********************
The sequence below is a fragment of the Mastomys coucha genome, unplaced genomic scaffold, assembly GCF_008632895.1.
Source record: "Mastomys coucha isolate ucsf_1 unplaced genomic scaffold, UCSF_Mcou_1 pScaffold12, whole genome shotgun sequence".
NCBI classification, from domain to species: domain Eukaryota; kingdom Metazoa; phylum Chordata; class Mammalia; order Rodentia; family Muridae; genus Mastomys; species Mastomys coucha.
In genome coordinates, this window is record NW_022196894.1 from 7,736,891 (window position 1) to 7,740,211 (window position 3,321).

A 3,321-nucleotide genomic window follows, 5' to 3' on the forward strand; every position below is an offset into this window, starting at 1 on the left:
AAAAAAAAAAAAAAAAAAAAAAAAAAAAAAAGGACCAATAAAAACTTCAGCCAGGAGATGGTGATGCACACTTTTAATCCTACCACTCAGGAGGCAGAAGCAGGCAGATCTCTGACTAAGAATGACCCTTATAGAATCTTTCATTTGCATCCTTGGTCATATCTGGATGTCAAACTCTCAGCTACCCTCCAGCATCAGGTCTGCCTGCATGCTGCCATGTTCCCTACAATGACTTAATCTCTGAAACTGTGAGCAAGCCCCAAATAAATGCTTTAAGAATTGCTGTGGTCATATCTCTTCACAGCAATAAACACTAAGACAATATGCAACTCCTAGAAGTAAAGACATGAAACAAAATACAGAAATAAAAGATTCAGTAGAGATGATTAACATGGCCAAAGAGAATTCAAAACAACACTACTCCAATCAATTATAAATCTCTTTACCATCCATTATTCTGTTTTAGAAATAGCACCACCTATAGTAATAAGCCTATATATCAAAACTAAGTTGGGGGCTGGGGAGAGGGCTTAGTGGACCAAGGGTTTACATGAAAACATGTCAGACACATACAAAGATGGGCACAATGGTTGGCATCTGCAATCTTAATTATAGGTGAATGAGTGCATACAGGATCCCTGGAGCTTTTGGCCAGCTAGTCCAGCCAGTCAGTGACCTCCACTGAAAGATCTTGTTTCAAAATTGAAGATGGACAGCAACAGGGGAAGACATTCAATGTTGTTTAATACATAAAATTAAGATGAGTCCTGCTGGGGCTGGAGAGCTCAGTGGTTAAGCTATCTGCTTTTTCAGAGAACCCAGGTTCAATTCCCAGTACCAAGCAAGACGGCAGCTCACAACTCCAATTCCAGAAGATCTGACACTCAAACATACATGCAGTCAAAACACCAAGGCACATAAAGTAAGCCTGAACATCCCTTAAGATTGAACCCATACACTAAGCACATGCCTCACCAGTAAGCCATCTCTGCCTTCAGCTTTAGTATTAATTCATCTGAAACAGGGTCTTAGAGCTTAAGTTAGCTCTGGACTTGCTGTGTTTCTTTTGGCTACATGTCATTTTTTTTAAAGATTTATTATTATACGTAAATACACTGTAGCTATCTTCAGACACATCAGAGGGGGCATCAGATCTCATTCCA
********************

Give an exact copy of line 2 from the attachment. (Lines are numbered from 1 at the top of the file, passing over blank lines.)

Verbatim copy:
Source record: "Mastomys coucha isolate ucsf_1 unplaced genomic scaffold, UCSF_Mcou_1 pScaffold12, whole genome shotgun sequence".